BC Green caucus applauds ȽÁU,WELNEW Tribal School students for their advocacy in changing B.C. law

May 02, 2019

VICTORIA, B.C. — Today, the B.C. Green caucus celebrates at the Parliament Buildings with the grade 4 students of ȽÁU,WELNEW Tribal School, who successfully lobbied the provincial government to restore the name of ȽÁU,WELNEW to John Dean Provincial Park

“I am honoured to celebrate with the students of ȽÁU,WELNEW Tribal School as this bill restoring the name of the ȽÁU,WELNEW to John Dean Park moves through the legislative process in second reading today,” said Adam Olsen, BC Green MLA for Saanich North and the Islands and member of Tsartlip First Nation. “These children aren’t waiting for change. They know what is important to them and their communities, and they are bringing these concerns to government. I am inspired by the leadership of our youth. They wrote letters, reached out to their neighbouring schools and community leaders to insist on the change. These students demonstrate that our future is truly in good hands.”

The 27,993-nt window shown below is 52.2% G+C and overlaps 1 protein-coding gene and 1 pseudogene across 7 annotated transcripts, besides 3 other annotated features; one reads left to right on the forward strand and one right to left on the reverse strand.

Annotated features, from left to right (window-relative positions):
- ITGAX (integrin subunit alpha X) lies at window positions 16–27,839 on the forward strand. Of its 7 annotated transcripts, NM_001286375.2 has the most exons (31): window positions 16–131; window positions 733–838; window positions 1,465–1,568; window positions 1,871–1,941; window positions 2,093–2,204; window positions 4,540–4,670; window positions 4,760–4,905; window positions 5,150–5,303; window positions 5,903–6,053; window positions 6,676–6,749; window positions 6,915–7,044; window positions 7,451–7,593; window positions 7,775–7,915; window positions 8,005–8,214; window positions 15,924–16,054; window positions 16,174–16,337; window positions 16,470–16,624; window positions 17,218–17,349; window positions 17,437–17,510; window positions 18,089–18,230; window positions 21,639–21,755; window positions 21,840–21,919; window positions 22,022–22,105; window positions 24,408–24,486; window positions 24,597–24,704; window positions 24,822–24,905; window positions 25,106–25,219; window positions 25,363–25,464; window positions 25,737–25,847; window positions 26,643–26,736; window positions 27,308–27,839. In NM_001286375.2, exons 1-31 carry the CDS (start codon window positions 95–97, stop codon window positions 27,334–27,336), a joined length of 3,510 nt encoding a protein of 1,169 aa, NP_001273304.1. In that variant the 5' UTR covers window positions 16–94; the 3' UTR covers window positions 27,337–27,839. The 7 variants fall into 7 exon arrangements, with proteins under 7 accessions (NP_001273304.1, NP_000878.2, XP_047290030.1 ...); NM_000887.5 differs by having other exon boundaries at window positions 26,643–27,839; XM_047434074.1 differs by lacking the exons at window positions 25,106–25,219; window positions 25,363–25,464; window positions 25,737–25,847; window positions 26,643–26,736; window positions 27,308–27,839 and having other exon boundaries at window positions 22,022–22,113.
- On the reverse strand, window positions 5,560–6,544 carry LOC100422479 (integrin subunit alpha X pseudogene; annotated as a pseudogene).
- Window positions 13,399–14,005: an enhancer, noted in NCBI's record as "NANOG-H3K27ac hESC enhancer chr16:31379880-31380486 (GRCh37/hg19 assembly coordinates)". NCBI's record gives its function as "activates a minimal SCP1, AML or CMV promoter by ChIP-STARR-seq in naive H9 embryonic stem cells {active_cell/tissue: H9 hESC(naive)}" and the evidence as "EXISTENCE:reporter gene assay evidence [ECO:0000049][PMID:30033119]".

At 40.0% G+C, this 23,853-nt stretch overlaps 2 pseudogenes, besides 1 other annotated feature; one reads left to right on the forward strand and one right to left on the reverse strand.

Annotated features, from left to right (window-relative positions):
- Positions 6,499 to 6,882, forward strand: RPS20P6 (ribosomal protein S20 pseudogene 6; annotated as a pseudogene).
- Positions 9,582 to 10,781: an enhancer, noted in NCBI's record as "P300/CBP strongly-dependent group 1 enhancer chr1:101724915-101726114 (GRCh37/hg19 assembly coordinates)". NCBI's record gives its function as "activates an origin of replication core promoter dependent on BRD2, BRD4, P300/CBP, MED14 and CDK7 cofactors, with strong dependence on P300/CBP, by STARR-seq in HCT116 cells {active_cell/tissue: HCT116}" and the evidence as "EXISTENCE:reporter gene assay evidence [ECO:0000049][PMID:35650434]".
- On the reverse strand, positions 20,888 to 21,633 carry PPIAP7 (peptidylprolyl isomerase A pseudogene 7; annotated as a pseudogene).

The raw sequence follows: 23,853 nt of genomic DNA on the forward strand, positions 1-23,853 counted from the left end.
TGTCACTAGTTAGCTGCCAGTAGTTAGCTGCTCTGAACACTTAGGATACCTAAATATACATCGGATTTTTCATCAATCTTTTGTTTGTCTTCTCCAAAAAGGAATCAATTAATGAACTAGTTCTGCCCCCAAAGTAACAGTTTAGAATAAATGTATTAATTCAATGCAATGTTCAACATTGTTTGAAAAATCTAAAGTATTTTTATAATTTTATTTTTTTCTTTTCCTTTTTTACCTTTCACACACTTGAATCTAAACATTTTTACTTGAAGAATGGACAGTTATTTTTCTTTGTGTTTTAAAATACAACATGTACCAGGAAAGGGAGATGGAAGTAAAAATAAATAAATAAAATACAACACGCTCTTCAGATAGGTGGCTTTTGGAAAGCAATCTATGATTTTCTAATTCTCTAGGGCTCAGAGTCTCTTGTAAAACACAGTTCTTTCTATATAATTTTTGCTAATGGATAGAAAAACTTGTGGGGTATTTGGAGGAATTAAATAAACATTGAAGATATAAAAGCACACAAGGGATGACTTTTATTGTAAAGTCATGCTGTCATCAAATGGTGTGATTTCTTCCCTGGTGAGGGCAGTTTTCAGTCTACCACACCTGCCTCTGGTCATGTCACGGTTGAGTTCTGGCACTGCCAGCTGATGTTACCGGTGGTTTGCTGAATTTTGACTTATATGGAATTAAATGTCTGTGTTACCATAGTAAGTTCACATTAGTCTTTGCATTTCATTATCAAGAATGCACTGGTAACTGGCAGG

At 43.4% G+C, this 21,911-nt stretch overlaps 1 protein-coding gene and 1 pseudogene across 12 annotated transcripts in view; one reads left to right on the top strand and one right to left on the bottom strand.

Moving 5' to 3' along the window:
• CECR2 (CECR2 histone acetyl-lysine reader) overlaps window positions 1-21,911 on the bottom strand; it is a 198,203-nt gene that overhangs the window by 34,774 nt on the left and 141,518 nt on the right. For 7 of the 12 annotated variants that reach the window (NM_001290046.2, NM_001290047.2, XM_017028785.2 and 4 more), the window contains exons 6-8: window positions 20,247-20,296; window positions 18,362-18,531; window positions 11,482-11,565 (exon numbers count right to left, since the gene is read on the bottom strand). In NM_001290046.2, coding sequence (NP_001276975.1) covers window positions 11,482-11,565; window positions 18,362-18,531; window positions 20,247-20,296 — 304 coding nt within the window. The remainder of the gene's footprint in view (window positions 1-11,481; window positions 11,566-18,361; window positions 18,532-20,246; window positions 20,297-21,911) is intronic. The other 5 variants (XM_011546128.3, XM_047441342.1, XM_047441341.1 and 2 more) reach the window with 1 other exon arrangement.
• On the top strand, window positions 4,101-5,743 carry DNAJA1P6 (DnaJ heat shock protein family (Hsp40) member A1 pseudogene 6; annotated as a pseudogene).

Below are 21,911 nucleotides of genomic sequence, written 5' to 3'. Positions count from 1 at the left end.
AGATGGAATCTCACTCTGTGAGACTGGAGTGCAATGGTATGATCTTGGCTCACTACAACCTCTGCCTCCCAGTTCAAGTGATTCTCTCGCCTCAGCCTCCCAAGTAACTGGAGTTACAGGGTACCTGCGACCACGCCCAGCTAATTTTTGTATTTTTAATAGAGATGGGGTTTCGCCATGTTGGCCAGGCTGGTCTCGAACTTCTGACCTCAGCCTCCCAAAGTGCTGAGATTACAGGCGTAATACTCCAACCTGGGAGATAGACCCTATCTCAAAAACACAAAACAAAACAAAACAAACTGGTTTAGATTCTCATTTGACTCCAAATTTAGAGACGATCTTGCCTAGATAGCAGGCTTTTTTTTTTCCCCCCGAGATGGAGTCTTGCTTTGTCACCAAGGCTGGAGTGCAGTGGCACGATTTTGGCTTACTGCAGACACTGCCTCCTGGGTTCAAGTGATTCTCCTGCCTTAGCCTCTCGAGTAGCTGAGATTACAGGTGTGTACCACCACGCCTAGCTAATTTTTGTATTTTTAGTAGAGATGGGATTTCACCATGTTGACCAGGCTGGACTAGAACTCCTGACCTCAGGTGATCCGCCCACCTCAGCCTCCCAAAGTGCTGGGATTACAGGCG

ȽÁU,WELNEW Tribal School is located near Brentwood Bay. Last year this class went on a field trip to the local provincial park and were surprised to discover a plaque labelling it "John Dean Provincial Park." The students were surprised. They knew that the park and the mountain it is on have the same name as their school: ȽÁU,WELNEW, which means "place of refuge in the language of the W̱SÁNEĆ people. Though the park was named after pioneer John Dean in 1921, it is known to the W̱SÁNEĆ people as the place that helped save their people during the Great Flood thousands of years ago.

“Last year these students brought their concerns to my colleagues and I and asked us to help restore the traditional SENĆOŦEN name of this local provincial park,” Olsen said. “At their request I tabled a petition in the legislature - and today legislation restoring the name of ȽÁU,WELNEW to John Dean Park reached second reading in the House. I am thrilled that the class was able to attend to see their advocacy move towards becoming law.

“One of the letters I received last year read, ‘No offense, but we found [this park] first.’ With kindness and courage these students have changed provincial law, and to them I raise my hands and extend a heartfelt HÍSḴW̱E.”


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